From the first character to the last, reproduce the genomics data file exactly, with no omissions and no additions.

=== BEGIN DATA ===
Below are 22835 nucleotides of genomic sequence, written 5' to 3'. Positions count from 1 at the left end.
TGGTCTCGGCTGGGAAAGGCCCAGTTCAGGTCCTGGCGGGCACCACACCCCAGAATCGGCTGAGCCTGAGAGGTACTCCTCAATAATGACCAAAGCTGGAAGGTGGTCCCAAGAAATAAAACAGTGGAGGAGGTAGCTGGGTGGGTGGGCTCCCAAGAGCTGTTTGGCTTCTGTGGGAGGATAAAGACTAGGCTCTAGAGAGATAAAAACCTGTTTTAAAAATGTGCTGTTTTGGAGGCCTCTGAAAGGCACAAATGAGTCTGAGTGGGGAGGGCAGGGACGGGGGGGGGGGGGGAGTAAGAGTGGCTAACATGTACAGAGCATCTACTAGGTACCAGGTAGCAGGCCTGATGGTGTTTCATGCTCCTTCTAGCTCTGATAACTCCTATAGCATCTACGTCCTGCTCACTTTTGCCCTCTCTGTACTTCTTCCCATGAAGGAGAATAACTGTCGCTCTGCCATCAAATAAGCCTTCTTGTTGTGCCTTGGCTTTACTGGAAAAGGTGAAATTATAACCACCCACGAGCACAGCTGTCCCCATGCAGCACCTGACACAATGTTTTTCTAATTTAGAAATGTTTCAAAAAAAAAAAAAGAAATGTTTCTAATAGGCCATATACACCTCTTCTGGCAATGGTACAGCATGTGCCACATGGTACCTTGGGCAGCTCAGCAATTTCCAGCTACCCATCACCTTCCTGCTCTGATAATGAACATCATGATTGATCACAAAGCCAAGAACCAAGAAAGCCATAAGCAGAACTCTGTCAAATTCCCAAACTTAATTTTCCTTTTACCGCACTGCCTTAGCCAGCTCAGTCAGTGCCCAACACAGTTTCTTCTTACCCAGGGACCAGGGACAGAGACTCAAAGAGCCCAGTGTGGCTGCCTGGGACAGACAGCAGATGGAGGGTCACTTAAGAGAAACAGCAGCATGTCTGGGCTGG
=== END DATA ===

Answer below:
Below are 22835 nucleotides of genomic sequence, written 5' to 3'. Positions count from 1 at the left end.
TGGTCTCGGCTGGGAAAGGCCCAGTTCAGGTCCTGGCGGGCACCACACCCCAGAATCGGCTGAGCCTGAGAGGTACTCCTCAATAATGACCAAAGCTGGAAGGTGGTCCCAAGAAATAAAACAGTGGAGGAGGTAGCTGGGTGGGTGGGCTCCCAAGAGCTGTTTGGCTTCTGTGGGAGGATAAAGACTAGGCTCTAGAGAGATAAAAACCTGTTTTAAAAATGTGCTGTTTTGGAGGCCTCTGAAAGGCACAAATGAGTCTGAGTGGGGAGGGCAGGGACGGGGGGGGGGGGGGAGTAAGAGTGGCTAACATGTACAGAGCATCTACTAGGTACCAGGTAGCAGGCCTGATGGTGTTTCATGCTCCTTCTAGCTCTGATAACTCCTATAGCATCTACGTCCTGCTCACTTTTGCCCTCTCTGTACTTCTTCCCATGAAGGAGAATAACTGTCGCTCTGCCATCAAATAAGCCTTCTTGTTGTGCCTTGGCTTTACTGGAAAAGGTGAAATTATAACCACCCACGAGCACAGCTGTCCCCATGCAGCACCTGACACAATGTTTTTCTAATTTAGAAATGTTTCAAAAAAAAAAAAAGAAATGTTTCTAATAGGCCATATACACCTCTTCTGGCAATGGTACAGCATGTGCCACATGGTACCTTGGGCAGCTCAGCAATTTCCAGCTACCCATCACCTTCCTGCTCTGATAATGAACATCATGATTGATCACAAAGCCAAGAACCAAGAAAGCCATAAGCAGAACTCTGTCAAATTCCCAAACTTAATTTTCCTTTTACCGCACTGCCTTAGCCAGCTCAGTCAGTGCCCAACACAGTTTCTTCTTACCCAGGGACCAGGGACAGAGACTCAAAGAGCCCAGTGTGGCTGCCTGGGACAGACAGCAGATGGAGGGTCACTTAAGAGAAACAGCAGCATGTCTGGGCTGG